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UK Autumn Statement: Osborne urged to focus on stability


The annual pre-Autumn Statement rumour mill for the UK has been churning furiously and issues such as avoidance, business rates, capital gains tax and employment taxes will all probably get at least a mention in Chancellor George Osborne’s speech. However, many advisers are expecting few changes and are hoping instead for stability and certainty to be the two overriding themes of the statement.

However, two items heavily tipped to feature are a freeze in business rates and higher taxes for the energy industry.

The oil industry already pays higher corporation taxes, and Osborne is likely to implement a similar regime for energy businesses. Richard Rose of BDO said this would combat the Labour Party’s call for a price freeze for energy costs, and would also prove popular with voters ahead of an election.

Chas Roy-Chowdhury, head of taxation at the Association of Chartered Certified Accountants (ACCA), said tax avoidance and tax evasion will be high on the agenda and we should expect to hear more from the Chancellor on his commitment to action on the international stage. He said the focus on avoidance and evasion is likely to be twofold.

“The aim is to tackle both the criminals who ignore the rules and the weaknesses in the current system which have given rise to so much comment and debate over the past year or two,” said Roy-Chowdhury, who believes that on the whole the Autumn Statement will not bring anything new to the table but is more likely to reiterate the announcements of Budget 2013 in March, with a few additional extras.

Though avoidance announcements are unlikely to include unilateral UK action on the issue of taxing multinationals, there may well be further news on the UK tackling offshore evasion and non-compliance, particularly in the form of further automatic information exchange agreements being announced.

“The Chancellor may also make an announcement on how to tackle outstanding disputes on tax avoidance schemes where tax remains uncollected and thousands of cases are listed for Tribunal. The [UK Parliament’s] Public Accounts Committee has been very hot on this topic,” said Rose.

Robert Gaut, tax partner at Fried, Frank, Harris, Shriver & Jacobson, agrees with Roy-Chowdhury that the December 5 announcement is unlikely to introduce rafts of new tax measures, though the Chancellor has surprised people on previous occasions – for example through the announcement of an additional percentage point corporate tax cut in the March 2011 Budget.

“I believe that any significant tax cuts are likely to be deferred to 2015. Although the economy seems to be improving, it is a weak recovery so far, and the Chancellor is likely to use any excess revenue to increase the rate of deficit reduction this year and next,” said Gaut.

However, if comments made by Matthew Hancock MP in the past week are anything to go by, a corporate tax cut should not be ruled out.

“We have reduced corporation tax already and we are going to reduce it further,” Hancock told the Daily Telegraph. “We should always be looking for what more we can do.”

Roy-Chowdhury said what the ACCA really wants to see from the Autumn Statement is a coherent long-term tax strategy which encourages long-term investment by businesses and savings by individuals. He also wants to see moves forward through the work of the Office of Tax Simplification (OTS) on a streamlined and simpler tax regime.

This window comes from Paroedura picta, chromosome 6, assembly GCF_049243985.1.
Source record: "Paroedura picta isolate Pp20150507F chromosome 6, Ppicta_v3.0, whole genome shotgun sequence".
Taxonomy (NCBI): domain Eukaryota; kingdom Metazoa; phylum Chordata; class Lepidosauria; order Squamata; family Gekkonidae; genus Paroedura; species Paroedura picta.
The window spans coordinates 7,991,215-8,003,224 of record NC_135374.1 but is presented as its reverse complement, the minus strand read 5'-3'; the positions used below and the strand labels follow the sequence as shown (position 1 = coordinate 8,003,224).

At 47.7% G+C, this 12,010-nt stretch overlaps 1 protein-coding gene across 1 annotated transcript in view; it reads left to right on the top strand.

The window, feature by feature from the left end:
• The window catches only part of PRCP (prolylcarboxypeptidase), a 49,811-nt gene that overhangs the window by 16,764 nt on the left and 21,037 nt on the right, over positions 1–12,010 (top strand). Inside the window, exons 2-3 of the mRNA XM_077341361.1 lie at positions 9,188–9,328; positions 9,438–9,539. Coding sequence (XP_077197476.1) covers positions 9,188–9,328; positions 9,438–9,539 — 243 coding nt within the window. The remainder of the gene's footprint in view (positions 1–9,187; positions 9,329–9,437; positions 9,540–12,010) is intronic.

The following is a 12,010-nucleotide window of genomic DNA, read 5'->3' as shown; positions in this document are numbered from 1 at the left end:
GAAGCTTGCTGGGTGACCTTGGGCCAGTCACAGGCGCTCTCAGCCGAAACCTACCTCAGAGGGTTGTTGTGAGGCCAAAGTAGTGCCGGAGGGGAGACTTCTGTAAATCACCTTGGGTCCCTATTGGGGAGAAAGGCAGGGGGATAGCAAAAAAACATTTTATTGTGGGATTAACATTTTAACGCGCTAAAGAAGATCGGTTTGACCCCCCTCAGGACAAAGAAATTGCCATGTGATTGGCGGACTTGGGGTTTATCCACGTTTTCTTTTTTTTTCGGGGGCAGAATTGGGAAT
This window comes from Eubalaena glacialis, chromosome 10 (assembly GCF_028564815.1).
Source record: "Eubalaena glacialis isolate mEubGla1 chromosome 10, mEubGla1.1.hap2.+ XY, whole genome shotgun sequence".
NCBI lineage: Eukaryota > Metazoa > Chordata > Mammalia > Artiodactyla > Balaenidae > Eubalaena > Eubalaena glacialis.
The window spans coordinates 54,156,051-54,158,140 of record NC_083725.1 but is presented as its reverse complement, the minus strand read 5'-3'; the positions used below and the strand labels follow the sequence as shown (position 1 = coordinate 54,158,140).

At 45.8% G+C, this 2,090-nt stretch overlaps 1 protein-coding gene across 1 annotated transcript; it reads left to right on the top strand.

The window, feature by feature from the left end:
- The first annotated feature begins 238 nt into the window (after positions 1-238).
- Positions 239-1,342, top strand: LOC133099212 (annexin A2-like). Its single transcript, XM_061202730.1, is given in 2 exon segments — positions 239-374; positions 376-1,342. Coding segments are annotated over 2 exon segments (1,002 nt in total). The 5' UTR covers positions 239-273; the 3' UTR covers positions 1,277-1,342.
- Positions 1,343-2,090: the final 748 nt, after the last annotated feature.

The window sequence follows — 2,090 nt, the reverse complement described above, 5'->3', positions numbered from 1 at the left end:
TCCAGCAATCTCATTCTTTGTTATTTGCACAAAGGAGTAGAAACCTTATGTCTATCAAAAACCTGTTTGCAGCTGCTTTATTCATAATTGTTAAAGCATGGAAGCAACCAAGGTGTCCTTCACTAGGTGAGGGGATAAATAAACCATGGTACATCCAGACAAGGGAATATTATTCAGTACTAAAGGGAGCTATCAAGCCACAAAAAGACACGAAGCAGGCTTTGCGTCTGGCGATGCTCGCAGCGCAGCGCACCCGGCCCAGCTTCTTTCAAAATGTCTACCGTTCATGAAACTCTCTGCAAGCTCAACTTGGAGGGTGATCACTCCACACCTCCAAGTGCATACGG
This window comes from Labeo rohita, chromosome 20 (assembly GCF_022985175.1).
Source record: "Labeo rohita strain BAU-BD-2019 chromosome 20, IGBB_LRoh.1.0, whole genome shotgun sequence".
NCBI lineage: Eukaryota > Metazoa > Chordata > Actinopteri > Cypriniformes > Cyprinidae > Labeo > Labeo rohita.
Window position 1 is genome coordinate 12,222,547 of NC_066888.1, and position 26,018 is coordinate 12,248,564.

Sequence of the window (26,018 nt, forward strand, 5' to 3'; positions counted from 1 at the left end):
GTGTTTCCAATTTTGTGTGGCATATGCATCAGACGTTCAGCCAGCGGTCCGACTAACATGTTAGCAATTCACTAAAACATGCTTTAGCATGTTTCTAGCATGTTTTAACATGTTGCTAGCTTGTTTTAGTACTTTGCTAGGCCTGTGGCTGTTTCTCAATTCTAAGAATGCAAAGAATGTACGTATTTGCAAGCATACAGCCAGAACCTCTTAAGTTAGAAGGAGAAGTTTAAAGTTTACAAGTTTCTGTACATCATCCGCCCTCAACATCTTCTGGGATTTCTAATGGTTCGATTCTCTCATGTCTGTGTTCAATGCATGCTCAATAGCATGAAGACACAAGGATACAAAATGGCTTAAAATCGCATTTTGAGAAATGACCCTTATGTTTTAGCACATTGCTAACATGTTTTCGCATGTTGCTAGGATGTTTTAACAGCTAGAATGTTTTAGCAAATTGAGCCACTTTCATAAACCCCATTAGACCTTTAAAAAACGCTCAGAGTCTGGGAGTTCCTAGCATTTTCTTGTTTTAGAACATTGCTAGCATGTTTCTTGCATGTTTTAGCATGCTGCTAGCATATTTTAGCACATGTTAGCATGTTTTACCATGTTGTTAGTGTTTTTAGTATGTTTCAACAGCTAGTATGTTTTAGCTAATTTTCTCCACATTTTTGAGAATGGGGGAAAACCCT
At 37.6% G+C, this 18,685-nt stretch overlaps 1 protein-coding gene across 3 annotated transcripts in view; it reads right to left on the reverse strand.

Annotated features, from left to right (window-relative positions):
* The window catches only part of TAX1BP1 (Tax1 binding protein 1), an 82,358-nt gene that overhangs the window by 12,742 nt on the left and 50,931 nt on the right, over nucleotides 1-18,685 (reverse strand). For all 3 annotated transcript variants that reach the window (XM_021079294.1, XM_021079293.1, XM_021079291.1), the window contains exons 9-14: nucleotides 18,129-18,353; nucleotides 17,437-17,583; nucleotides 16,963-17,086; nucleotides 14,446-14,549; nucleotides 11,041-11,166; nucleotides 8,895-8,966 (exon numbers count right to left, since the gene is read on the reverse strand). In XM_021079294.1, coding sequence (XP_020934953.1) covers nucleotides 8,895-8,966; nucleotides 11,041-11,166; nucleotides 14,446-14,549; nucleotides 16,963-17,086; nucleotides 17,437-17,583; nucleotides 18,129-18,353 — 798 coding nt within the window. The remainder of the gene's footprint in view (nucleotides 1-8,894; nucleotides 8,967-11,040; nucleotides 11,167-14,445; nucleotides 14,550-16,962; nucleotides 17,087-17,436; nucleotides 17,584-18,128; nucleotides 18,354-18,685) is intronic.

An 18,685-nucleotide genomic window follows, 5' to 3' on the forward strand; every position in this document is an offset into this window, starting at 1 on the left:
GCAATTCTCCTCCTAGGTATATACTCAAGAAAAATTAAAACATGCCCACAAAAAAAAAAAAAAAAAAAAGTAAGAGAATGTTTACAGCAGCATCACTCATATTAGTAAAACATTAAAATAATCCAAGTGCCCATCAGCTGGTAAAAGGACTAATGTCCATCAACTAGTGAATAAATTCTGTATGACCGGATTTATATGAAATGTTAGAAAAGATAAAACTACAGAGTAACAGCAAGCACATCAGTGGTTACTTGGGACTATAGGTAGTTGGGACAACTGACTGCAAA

Capital gains tax

Gaut is worried that rumoured changes to the levying of capital gains tax on non-resident individuals would be damaging for the UK’s reputation.

“Reported proposals to bring non-resident individuals within the charge of UK capital gains tax on real estate investment gains are troubling,” said Gaut. “This would be a populist move, but one that would increase the perception among foreign investors that the UK tax environment cannot be trusted to remain stable.”

Damian Bloom of Berwin Leighton Paisner (BLP) also warns against letting media pressure and political agendas influence tax policy, saying the tax regime should not become a “pre-election football”.

“Media headlines increasingly backed up by ministerial quotes suggest capital gains tax on non-UK resident owners of UK real estate may be on the agenda,” said Bloom. “We believe this policy could be misguided and badly timed.”

Stability is vital

Michael Wistow, head of tax at BLP, reiterated his colleague’s point, saying clarity and stability in tax matters is one of the cornerstones of a healthy economy.

“But that is precisely what has been lacking for months now,” he said, adding that this is being made worse by fundamental changes being rushed through without proper consultation. “Business confidence is starting to return but it should be bolstered by an Autumn Statement that provides reassurance and a strong message of stability and not hasty tax policy revisions made up on the hoof without a proper assessment of the consequences.”

This is a common complaint from businesses and their advisers.

“This government promised to make stability and predictability in the tax system one of its main goals when it first came to power,” said John Overs, head of the corporate tax team at BLP. “However, this is not what we have seen in recent months with multiple anti-avoidance rules piled up on top of the GAAR, originally hailed as the catch-all answer to piecemeal tax legislation.”

And the property taxation issue referenced by Bloom and Gaut is one example of such a shifting of the goalposts. The rumours of CGT changes come less than a year after the new regime for taxation of high-value residential property came into effect.

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